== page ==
Functionalism. Encyclopedia Of American Folklore

A theoretical perspective that attempts to explain folklore and other sociocultural
phenomena in terms of their functions or effects on the wider social or cultural system.
“Function” is distinguished from “purpose” or “use” in that it does not presuppose any
conscious or deliberate intention in bringing these effects about.
The concern with “function” in the social sciences depends on an analogy drawn
between biological and social processes. The analogy began with Auguste Comte (1798–
1857) and was extended by Herbert Spencer (1820–1903), who argued that, like
biological organisms, societies were built up from discrete structures that fulfilled distinct
functions. Biological and social life depended on component structures functioning to
fulfill the needs of the organism. Emile Durkheim (1858–1917) emphasized the
importance of both causal and functional analysis in the understanding of sociai facts.
Causal analysis focused upon the antecedents of a particular social institution, whereas
functional analysis concentrated on the contribution that institution made to the larger
social system of which it was a part. For Durkheim, the ultimate contribution, and the one
he emphasized in virtually all of his analytical works, was the reinforcement of
“collective sentiments” and the strengthening of those bonds essential to holding society
A.R.Radcliffe-Brown (1881–1955) and Bronislaw Malinowski (1884–1942) both read
Durkheim, and each introduced a type of functionalism into anthropological theorizing.
Radcliffe-Brown directly followed Durkheim, focusing on the structure of social relations
and the contribution of these structures to the integration of society. When the function of
a particular structure in integrating the society could be shown, that structure was, in
effect, explained. For example, Radcliffe-Brown regarded the taboos against eating
dugong, pork, and turtle observed by expectant parents in the Andaman Island as
standardized expressions that symbolized the significance and importance of the
reproductive event to the parents and the community. The care and concern required in
observing such ritual prohibitions establish and fix those fundamental values that bind a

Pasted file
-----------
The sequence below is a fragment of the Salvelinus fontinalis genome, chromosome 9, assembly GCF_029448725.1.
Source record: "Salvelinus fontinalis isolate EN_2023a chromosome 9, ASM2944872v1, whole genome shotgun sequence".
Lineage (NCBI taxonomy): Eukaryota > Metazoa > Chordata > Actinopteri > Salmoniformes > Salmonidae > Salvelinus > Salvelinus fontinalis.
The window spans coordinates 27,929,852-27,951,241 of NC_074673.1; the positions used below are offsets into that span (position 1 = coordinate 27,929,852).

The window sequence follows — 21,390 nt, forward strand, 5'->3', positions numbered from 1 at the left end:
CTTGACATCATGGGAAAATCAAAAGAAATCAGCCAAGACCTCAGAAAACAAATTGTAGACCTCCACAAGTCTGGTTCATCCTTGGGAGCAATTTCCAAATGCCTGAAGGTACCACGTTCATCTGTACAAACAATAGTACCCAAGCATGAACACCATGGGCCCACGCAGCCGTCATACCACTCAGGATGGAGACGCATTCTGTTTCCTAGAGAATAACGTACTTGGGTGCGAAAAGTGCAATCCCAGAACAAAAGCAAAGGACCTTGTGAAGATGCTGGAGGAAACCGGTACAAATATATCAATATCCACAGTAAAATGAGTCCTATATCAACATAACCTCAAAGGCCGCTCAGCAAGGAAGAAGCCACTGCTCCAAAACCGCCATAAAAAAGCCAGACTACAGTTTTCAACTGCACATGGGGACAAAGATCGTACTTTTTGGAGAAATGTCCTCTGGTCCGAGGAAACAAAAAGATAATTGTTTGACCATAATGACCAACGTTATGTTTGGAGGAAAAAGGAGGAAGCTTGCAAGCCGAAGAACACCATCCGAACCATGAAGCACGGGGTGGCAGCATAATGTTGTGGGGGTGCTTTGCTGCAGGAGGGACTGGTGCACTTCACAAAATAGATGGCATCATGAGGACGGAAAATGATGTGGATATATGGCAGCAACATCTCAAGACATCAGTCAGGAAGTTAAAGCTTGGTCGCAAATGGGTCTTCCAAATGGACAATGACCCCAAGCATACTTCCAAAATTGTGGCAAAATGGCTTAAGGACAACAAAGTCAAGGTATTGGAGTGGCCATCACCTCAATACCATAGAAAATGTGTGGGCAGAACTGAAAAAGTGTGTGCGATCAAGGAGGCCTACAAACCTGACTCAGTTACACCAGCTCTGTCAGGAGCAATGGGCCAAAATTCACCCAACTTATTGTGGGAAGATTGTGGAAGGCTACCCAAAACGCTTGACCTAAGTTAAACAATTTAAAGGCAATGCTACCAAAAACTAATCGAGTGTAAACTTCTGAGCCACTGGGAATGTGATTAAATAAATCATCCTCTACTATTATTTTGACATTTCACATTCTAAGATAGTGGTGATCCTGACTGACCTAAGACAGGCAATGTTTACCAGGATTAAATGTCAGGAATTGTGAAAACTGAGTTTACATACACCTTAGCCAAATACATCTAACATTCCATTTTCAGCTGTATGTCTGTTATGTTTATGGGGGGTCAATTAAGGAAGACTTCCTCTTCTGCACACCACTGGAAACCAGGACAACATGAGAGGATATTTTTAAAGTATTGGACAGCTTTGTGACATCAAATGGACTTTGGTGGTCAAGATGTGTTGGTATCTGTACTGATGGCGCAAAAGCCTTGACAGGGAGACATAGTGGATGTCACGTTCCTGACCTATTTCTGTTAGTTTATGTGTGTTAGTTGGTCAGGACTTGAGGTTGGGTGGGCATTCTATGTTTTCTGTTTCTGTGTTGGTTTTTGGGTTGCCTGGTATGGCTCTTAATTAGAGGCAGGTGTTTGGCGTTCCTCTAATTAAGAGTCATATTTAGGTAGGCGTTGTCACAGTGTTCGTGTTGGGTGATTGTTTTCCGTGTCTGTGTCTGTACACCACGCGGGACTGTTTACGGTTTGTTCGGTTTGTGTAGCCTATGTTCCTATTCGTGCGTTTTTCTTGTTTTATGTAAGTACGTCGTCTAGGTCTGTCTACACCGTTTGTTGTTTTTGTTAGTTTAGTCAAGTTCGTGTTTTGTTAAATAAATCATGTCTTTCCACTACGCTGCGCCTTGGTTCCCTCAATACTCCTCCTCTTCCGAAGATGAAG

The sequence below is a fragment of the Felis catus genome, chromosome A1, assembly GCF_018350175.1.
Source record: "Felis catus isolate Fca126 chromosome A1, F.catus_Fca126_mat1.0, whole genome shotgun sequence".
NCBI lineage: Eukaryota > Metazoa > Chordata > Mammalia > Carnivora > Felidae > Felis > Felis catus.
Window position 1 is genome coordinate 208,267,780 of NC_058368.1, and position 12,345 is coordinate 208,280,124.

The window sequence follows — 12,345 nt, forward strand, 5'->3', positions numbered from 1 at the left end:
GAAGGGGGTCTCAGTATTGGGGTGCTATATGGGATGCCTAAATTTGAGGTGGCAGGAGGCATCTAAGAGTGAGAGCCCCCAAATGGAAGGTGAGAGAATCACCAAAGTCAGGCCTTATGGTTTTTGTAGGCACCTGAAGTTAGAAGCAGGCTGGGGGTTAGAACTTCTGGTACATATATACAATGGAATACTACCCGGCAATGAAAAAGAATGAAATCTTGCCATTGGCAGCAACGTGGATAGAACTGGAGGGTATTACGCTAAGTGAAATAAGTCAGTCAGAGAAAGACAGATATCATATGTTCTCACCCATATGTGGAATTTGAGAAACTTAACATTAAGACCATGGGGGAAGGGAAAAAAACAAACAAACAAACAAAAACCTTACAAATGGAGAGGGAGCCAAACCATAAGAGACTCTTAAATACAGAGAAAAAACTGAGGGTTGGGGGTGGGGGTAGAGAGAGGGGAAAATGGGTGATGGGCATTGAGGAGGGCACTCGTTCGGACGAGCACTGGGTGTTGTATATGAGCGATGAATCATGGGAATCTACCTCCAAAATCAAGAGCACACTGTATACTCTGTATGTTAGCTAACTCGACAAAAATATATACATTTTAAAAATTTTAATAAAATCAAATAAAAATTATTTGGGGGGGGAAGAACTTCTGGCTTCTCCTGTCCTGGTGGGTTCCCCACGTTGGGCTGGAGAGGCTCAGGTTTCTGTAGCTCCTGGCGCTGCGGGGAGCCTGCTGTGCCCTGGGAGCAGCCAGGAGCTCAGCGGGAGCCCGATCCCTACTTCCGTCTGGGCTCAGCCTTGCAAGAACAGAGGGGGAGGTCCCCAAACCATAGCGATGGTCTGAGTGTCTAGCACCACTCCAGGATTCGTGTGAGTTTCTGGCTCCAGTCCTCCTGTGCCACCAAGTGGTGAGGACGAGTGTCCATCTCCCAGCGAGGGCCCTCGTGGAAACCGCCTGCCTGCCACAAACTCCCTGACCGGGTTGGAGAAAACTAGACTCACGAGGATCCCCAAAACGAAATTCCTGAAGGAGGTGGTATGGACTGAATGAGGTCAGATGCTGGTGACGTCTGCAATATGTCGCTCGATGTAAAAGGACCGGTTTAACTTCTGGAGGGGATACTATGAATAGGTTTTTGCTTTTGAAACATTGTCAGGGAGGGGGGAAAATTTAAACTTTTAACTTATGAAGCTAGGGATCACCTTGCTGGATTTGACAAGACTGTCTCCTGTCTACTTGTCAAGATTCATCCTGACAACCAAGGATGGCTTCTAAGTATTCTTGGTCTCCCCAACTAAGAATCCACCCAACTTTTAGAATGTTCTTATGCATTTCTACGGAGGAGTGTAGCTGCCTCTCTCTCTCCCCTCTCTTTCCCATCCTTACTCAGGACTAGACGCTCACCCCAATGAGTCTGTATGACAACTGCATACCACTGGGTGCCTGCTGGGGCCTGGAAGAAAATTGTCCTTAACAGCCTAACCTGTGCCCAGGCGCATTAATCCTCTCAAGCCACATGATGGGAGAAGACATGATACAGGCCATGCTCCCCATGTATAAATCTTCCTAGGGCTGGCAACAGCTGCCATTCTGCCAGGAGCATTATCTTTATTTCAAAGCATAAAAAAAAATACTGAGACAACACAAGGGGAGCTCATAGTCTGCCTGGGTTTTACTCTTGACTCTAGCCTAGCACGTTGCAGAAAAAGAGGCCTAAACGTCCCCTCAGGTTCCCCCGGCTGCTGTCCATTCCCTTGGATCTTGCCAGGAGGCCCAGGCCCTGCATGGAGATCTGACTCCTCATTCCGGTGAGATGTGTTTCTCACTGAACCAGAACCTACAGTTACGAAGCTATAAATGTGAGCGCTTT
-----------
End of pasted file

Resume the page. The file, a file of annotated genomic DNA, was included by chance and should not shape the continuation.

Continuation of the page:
society together.
Malinowski attempted to present a theory of society based on needs that had to be
fulfilled if a society were to endure. There were the basic biological needs—nutrition,
reproduction, bodily comforts, safety, movement, growth, and health—that every culture
had to satisfy, at least minimally, if it were to survive. The satisfaction of these basic
needs, however, creates derived cultural needs that demand economic systems,
mechanisms of social control, education, and political organizations for their fulfillment.
Culture itself depends upon the fulfillment of symbolic or integrative needs. Knowledge
ensures the continuity of experience within society. Magic and religion provide
intellectual, emotional, and pragmatic means to deal with chance and the inevitability of
human death, while myth explains and validates a society’s institutions. The particular
institutional forms that might fulfill basic, derived, or symbolic needs would necessarily
vary from society to society, but these needs would have to be met by all societies in some way. The contribution of an institution to meeting a basic, derived, or integrative
need constitutes its function.
Functionalism was introduced into folklore by anthropologists. William R.Bascom
(1912–1981), in his essay “Four Functions of Folklore,” enjoined folklorists to pay more
attention to the social and cultural contexts of folklore and to the functions which folklore
fulfilled in society (Bascom 1954). Drawing directly on Malinowski’s work, Bascom
defined and illustrated four particular functions of folklore. The first was escape; that is,
escape in fantasy from the restrictions and frustrations imposed on the individual by his
or her society or environment. For example, Zuni folktale motifs concerning the
abandonment of children might permit the expression of a resentment against children
that the Zuni could not express more directly. The second function was validation;